In the energy sector, we see the oil price normalising to a level nearer to $70 per barrel, a price which balances reasonably conservative supply and demand expectations. While US sanctions against Iran could over-tighten the physical market, we could equally see a softer period of demand in 2019. At the same time, Saudi Arabia may consider this an opportune moment to appease the West by ensuring the physical market is adequately supplied. We were uncomfortable as speculators drove the price up to $85 per barrel, and now observe that the price is likely to overshoot to the downside.

Figure 2: Average global oil price 1990-2018

Figure 2

Source: Bloomberg 31.08.18. Final bar 2018 YTD.

The agriculture sector has witnessed another false start for grain markets as favourable weather in most production areas (except Europe and Australia) resulted in record yields and yet another surplus year. In agriculture in 2019 we could see rising prices in corn and soybeans, a decent year for potash and nitrogen fertiliser and a stronger pricing environment for many of the protein sectors.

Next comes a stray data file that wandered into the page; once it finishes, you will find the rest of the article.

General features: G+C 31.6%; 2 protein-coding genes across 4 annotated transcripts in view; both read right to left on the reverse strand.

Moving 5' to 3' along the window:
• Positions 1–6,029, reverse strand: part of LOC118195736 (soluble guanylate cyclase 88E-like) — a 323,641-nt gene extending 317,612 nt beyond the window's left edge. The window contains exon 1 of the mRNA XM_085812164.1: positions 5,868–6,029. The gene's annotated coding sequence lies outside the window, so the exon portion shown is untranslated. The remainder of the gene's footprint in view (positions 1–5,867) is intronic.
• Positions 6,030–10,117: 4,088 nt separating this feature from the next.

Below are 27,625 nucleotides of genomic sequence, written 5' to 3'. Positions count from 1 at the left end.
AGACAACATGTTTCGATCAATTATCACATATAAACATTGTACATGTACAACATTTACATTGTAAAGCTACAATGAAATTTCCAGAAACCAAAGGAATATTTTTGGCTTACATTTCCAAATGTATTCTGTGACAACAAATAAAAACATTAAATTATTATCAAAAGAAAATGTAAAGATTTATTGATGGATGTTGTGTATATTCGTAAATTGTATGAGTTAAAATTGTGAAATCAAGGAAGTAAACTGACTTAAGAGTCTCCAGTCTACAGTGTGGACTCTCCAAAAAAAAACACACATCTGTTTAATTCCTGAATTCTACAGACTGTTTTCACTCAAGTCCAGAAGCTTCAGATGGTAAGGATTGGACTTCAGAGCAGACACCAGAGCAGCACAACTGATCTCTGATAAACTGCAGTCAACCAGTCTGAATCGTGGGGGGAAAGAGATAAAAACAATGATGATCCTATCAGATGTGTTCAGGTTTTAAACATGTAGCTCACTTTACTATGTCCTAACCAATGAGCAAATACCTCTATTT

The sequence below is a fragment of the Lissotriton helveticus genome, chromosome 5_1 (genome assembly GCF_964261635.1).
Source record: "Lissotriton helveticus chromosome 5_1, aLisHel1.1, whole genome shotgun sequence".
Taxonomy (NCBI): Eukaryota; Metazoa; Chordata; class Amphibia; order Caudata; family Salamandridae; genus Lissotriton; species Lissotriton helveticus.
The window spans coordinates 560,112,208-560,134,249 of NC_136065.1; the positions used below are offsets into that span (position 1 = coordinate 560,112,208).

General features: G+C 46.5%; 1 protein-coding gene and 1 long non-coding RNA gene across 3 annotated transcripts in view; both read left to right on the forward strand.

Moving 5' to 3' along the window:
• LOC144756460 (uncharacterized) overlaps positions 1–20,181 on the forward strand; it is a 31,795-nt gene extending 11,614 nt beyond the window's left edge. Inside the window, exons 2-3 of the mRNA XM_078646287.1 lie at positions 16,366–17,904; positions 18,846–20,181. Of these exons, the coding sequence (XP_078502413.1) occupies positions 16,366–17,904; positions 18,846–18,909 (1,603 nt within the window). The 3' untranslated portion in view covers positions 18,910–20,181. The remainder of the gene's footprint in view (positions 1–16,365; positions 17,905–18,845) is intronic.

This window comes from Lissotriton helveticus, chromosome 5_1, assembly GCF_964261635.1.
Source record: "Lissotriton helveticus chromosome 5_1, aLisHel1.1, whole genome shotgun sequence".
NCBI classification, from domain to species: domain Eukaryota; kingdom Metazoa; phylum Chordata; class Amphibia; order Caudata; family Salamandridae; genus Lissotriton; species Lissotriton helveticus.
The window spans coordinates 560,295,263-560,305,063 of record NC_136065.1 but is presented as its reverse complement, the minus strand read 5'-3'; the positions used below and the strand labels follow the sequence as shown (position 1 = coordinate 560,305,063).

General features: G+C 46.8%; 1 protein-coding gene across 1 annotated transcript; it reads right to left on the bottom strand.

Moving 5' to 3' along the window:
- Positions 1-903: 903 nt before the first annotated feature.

Time for a re-rating?

Natural resource companies continue to produce significant levels of free cash flow. Balance sheets have been repaired, non-core assets sold, capital expenditure cut and stabilised, and dividends and buybacks increased. Across the sector one can find financially resilient companies which trade at a significant discount to the market for three key reasons:

  1. The scars of the commodity bear market are still raw. The 2011-2016 decline in commodity prices and equity valuations has taken its toll.
  2. Investors worry that natural resources are not the place to be late in the cycle, but actually the opposite may be true if the bull market ends with an inflationary ‘melt-up’.
  3. Market participants remain obsessed with holding a concentrated basket of tech stocks, leaving a lot else in the shade. This presents an opportunity for those prepared to pick a more independent path.